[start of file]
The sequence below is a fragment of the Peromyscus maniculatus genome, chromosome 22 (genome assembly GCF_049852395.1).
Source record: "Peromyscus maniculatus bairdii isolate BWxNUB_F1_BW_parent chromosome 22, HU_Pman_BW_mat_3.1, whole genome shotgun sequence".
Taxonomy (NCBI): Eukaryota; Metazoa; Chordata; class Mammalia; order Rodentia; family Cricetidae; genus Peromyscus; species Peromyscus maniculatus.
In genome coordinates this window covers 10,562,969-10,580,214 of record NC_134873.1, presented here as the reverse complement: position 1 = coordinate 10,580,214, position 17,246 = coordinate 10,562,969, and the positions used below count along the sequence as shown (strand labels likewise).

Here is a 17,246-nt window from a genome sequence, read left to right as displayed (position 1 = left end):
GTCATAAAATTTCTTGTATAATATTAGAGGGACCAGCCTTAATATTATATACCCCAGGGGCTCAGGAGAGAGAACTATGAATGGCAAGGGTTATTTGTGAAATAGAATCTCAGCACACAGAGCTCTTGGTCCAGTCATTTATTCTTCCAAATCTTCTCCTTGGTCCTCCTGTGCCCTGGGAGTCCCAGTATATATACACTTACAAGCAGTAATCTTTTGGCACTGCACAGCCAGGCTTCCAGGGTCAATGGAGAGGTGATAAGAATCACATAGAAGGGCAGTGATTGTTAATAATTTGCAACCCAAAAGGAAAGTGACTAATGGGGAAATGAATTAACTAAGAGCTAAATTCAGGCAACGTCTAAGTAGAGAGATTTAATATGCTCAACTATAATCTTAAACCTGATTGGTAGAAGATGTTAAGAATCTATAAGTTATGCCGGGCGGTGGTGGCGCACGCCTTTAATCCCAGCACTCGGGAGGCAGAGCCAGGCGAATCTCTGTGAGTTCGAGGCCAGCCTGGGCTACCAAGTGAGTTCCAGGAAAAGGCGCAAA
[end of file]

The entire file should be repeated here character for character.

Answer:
The sequence below is a fragment of the Peromyscus maniculatus genome, chromosome 22 (genome assembly GCF_049852395.1).
Source record: "Peromyscus maniculatus bairdii isolate BWxNUB_F1_BW_parent chromosome 22, HU_Pman_BW_mat_3.1, whole genome shotgun sequence".
Taxonomy (NCBI): Eukaryota; Metazoa; Chordata; class Mammalia; order Rodentia; family Cricetidae; genus Peromyscus; species Peromyscus maniculatus.
In genome coordinates this window covers 10,562,969-10,580,214 of record NC_134873.1, presented here as the reverse complement: position 1 = coordinate 10,580,214, position 17,246 = coordinate 10,562,969, and the positions used below count along the sequence as shown (strand labels likewise).

Here is a 17,246-nt window from a genome sequence, read left to right as displayed (position 1 = left end):
GTCATAAAATTTCTTGTATAATATTAGAGGGACCAGCCTTAATATTATATACCCCAGGGGCTCAGGAGAGAGAACTATGAATGGCAAGGGTTATTTGTGAAATAGAATCTCAGCACACAGAGCTCTTGGTCCAGTCATTTATTCTTCCAAATCTTCTCCTTGGTCCTCCTGTGCCCTGGGAGTCCCAGTATATATACACTTACAAGCAGTAATCTTTTGGCACTGCACAGCCAGGCTTCCAGGGTCAATGGAGAGGTGATAAGAATCACATAGAAGGGCAGTGATTGTTAATAATTTGCAACCCAAAAGGAAAGTGACTAATGGGGAAATGAATTAACTAAGAGCTAAATTCAGGCAACGTCTAAGTAGAGAGATTTAATATGCTCAACTATAATCTTAAACCTGATTGGTAGAAGATGTTAAGAATCTATAAGTTATGCCGGGCGGTGGTGGCGCACGCCTTTAATCCCAGCACTCGGGAGGCAGAGCCAGGCGAATCTCTGTGAGTTCGAGGCCAGCCTGGGCTACCAAGTGAGTTCCAGGAAAAGGCGCAAA